Our protocol has five message types, including RREQ, RREP, RERR, DATA, and acknowledgment (ACK). The first three mes- sages, RREQ, RREP, and RERR, are inherited from AODV and are used to maintain the routing information. The DATA mes- sage is only transmitted after an active route to the data receiver is discovered. When the data receiver receives a complete DATA message, it sends an ACK message back to the source node. We show the format of our DATA message in Fig. 2, where the DATA message is stored in the 802.15.4 MAC data payload. We use 1 B for event indicator to identify one of the critical events. The patient ID shows the identifier of the source node. The router ID indicates the identifier of the router node, which is closest to the source node. This field is used to achieve in-door positioning, as described in Section IV. The last field, raw data, stores optional 50-B ECG raw data. Next, we describe the operations of each type of nodes.

A. Sensor Node

In a sensor node, there are two modules: sensor and ZigBee. Both modules are connected through an RS-232 interface. The patient or elder is equipped with a sensor node to acquire vital signs from the sensor module. The vital signs are then encapsu-lated in packets and transmitted by the ZigBee module. Since a sensor node is mobile, the path to the data receiver could change arbitrary. Each ZigBee module has a DataReceiver list to store the addresses of the data receivers notified from the received RREP messages and the next hops to the corresponding data receivers.

Fig. 3. State transition diagram of the sensor node.

The operations of a sensor node are described as follows. When a sensor module acquires vital signs, it informs the Zig- Bee module to check whether it has the route information to the data receiver. If yes, then the ZigBee module transmits packets to a data receiver. Otherwise, the ZigBee module encapsulates an RREQ message into a frame and broadcasts the frame to the neighboring router nodes. When the ZigBee module receives an RREP packet, it adds route record to its routing table for the data receiver. If the ZigBee module receives more than one RREP packet, the data receivers specified in the extra RREP packets are stored in the DataReceiver list. With an active route, the sensor module could periodically sample vital signs and store these data in the buffer of the ZigBee module. Once the buffer of the ZigBee module is full, the ZigBee module encapsulates the data into a DATA message for transmission. After sending a DATA message, the ZigBee module periodically checks the ACK message from the data receiver. When the ZigBee module receives an ACK message, it removes the acknowledged data. If the ZigBee module receives an RERR message or the ACK message is not received within a timeout period, it checks its DataReceiver list. In the case that the DataReceiver list is not empty, the first entry in the DataReceiver list is retrieved and inserted into the routing table. The DATA message is then re- transmitted to the new data receiver. If the DataReceiver list is empty, then the ZigBee module will retransmit RREQ packet to discover a new route. We show the state transition diagram of the sensor node in Fig. 3.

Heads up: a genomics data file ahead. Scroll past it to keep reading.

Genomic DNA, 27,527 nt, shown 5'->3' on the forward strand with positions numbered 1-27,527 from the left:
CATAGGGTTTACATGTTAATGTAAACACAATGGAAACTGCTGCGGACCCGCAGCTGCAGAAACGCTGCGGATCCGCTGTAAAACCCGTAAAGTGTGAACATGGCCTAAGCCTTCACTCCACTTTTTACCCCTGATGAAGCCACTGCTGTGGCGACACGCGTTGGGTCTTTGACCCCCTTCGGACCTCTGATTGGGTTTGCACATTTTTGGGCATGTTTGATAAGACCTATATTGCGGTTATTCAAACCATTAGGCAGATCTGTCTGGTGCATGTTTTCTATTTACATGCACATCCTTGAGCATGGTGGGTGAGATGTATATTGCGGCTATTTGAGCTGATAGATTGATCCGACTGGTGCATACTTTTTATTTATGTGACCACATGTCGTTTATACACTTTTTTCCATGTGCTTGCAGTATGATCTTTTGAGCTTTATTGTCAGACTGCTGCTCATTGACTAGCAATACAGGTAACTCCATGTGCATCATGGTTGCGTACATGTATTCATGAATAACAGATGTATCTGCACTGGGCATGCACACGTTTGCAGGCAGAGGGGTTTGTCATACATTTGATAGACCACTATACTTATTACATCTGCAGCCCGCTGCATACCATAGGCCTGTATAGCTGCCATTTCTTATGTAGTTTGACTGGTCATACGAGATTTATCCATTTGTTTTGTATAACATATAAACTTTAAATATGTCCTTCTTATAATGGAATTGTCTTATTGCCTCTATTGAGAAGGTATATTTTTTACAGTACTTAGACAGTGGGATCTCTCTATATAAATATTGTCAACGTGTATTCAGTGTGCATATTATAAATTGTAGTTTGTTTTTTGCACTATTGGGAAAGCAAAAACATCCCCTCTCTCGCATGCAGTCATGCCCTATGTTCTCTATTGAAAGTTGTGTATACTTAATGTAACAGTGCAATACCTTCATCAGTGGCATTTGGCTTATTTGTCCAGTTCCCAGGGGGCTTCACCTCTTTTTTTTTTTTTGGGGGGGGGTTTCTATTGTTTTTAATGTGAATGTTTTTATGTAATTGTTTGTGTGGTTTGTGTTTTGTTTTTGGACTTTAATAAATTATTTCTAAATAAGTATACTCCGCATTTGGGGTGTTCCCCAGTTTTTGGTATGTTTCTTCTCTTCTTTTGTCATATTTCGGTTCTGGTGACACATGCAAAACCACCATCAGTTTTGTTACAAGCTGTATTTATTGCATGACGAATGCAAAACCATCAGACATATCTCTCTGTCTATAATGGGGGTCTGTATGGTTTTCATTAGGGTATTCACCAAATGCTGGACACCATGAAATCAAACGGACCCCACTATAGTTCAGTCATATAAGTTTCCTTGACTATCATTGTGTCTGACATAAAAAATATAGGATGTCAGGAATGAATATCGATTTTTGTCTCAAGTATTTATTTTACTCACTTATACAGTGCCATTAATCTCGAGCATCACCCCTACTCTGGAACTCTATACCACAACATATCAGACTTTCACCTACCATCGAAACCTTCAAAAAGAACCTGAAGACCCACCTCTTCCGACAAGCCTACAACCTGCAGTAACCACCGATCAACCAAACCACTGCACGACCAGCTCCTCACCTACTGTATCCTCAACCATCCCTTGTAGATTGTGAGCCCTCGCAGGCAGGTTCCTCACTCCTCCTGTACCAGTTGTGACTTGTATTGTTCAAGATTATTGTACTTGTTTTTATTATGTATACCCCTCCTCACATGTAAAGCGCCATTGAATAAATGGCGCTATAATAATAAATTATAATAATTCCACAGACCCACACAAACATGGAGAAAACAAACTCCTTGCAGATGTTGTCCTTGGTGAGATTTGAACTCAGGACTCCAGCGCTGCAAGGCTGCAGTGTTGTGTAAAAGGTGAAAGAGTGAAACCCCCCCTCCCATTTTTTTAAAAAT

B. Router Node

The router node provides the functions of route maintenance and packet relaying; hence, it only has a ZigBee module. When a router node receives an RREQ packet, it checks whether it has the route record for the queried destination node. If yes, then it replies with an RREP message to the sensor node. Otherwise, the RREQ message is rebroadcasted to its neighbors. Each router node uses a counter, AnycastGate, to record the number of the received RREP messages. The counter also indicates the number of data receivers, which can be contacted through the router node. The router node also has a DataReceiver list for storing the data receivers notified from the received RREP messages.